Uncovering The Connection Between Autism And Gender Dysphoria

A growing body of research suggests theres a link between having a non-binary gender identity and being on the autistic spectrum.

More than 3.5 million Americans live with autism spectrum disorder, a condition we’re only now beginning to understand. But new research suggests a connection between being on the spectrum and identifying as transgender or non-gender binary.

One recent study out of Cambridge found that trans men exhibited more autistic traits than trans women or cisgender men and women. Another, from the NIH, reported that 7.8% of children and adolescents who reported gender dysphoria were on the autistic spectrum.

That’s compared to 1.47% in the general U.S. population.

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In broad terms, autism is a neurological condition that affects social skills, communication and theory of mind (the ability to understand how other people feel and think). It can also involve repetitive behaviors or patterns.

But the condition doesn’t manifest the same way—or to the same degree—in different people, which is why it’s referred to as a “spectrum.”

In fact those with Asperger’s syndrome, a high-functioning form of autism, may never be diagnosed.

In her private practice in Montreal, Dr. Isabelle Hénault has seen many clients who are, as she puts it, “more flexible with their gender than the general public.”

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“It’s not so much ’trans’ or ’cisgender,'” explains Hénault, author of Asperger’s Syndrome and Sexuality. “I say ’gender flexibility’ because they can integrate both masculine and feminine traits in different ways.”

Based on her practice and discussions with other experts worldwide, she estimates between 15% and 20% of adults on the autistic spectrum are gender-flexible. What’s not yet clear, though, is what’s causing that intersection. Is it genetic? Environmental?

Neurotypical people can be preoccupied with presenting as male or female, but “aspys” already have trouble deciphering social expectations, so they’re less likely to fixate on gender norms.

“Some clients may cross dress, because they identify with the complexity of gender identity,” says Hénault. “Others may get partial surgery—or total.”

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Because of their impairment, Hénault works with clients to determine if their gender identity is just flexible or a source of conflict. “If it’s a conflict, we try to figure it out,” she says. “Some clients think if they become a woman, ’other women will be nicer to me and Ill make more friends.’ So we try to resolve that rather than urge surgery. I’ve had patients who believe, ’If I become a girl I won’t have autism anymore.'”

She admits that aspys who present a non-binary gender identity can be dismissed by the medical community. “Doctors may not understand what they’re trying to convey or just think it’s part of their neurological impairment.”

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Ironically, says Hénault, people on the spectrum are likely to be more accepting of differences in gender and sexuality in others. “They’re usually more open-minded, because they know what it’s like to be judged.”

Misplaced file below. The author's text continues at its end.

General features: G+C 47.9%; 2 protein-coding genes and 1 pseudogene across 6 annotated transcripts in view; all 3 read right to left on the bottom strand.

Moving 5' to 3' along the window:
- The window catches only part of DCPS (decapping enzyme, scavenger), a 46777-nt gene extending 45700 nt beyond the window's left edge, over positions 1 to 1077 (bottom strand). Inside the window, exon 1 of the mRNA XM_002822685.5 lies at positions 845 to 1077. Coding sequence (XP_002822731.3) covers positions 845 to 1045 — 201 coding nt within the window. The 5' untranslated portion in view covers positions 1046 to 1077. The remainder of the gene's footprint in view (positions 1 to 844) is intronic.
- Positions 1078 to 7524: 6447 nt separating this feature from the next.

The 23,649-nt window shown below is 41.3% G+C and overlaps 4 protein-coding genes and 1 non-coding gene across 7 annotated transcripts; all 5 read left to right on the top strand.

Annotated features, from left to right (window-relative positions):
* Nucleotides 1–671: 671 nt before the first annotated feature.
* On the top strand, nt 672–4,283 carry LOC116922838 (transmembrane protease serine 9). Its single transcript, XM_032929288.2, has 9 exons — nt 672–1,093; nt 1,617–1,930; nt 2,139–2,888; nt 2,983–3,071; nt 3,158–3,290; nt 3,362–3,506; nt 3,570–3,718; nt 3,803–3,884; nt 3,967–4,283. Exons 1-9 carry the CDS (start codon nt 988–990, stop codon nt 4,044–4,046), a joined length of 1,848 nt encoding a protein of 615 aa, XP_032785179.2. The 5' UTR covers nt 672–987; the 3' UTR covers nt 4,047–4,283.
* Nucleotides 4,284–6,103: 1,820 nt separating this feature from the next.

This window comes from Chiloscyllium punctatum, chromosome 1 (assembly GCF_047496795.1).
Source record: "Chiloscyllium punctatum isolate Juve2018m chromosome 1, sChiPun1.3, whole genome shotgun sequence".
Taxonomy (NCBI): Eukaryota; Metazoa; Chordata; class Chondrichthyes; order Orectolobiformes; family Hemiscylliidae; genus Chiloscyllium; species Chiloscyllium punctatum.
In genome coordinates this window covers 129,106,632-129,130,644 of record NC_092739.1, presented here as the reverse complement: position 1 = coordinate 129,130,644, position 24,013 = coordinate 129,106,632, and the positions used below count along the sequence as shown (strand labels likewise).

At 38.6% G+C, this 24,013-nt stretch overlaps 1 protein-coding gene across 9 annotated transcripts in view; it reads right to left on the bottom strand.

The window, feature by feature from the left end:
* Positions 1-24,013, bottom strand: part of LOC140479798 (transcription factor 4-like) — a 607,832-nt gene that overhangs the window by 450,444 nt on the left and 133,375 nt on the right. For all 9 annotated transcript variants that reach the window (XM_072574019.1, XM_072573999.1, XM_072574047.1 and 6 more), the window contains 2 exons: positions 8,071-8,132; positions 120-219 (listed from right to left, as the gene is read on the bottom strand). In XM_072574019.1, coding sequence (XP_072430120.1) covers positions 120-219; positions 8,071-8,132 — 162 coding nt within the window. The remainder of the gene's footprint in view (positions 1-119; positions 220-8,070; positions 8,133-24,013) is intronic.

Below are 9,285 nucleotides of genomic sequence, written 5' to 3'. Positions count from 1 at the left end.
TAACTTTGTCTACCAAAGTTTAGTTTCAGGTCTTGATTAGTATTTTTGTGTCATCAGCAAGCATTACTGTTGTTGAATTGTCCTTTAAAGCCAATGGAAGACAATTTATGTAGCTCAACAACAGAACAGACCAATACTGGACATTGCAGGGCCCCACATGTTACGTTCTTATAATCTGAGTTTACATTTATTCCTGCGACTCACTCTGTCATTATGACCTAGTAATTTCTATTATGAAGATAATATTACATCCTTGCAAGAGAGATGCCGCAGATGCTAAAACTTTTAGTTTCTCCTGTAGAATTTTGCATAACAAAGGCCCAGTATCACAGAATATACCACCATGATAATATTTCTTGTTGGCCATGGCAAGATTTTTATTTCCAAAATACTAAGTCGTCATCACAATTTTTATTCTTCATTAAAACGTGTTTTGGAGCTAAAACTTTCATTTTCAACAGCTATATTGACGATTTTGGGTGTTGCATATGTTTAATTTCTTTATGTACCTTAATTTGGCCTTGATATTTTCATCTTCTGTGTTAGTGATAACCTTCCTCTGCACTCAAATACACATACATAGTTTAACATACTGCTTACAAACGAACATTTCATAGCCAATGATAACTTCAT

Standing at the intersection of gender identity and the autistic spectrum is Martine Stonehouse, the subject of the new documentary Transfixed, which premiered this week in New York City.

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Martine is transgender and a staunch advocate for trans rights in Canada. (It was her activism, in fact, that got the government of Ontario to re-list gender confirmation surgery after it had be cut from the list of covered procedures.)

Stonehouse also lives with Asperger’s Syndrome, as does her husband, John Gelman.

“When I first met Martine, I was drawn to her passion for various social issues,” say Transfixed director Alon Kol. “She was such an inspiring advocate for transgender rights, but also those for the autism spectrum community.”

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After getting to know Martine and John—and witnessing their authentic (sometimes blunt) interactions, Kol was convinced he had to tell their story. Transfixed came together over a period of five years.

 

 

“I have a strong interest in psychological conditions and people who are not ’neurotypical.'” he says. “I feel that the idea of a completely neurotypical person is a myth… Each of us contains a blend of complexities of varying degrees. By expressing some of the more severe forms of atypicality in individuals like John and Martine, I make visible what is already in all of us.”

As a gay man, a Jew born in the former Soviet Union, and someone with a learning disability, Kol is acutely aware of how society can force individuals to fit a constrictive mold.

“Not all people can be bothered with seeing the world in anything other than black and white,” he says.

“Many of us seek safety instead of adventure. And others put up with discomfort instead of discovering who they really are.”

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But if Transfixed teaches us anything, it’s that love is love, and human is human, no matter what gender or race or neurological pattern we are assigned.

And whether Martine’s Asperger’s is connected to her being transgender or not, Kol says it’s “ultimately a story about freedom—the freedom to be perfectly ourselves.”

Transfixed screens at the Village Cinema in New York through Thursday, May 5. For more info and details on future screenings visit the film’s website.

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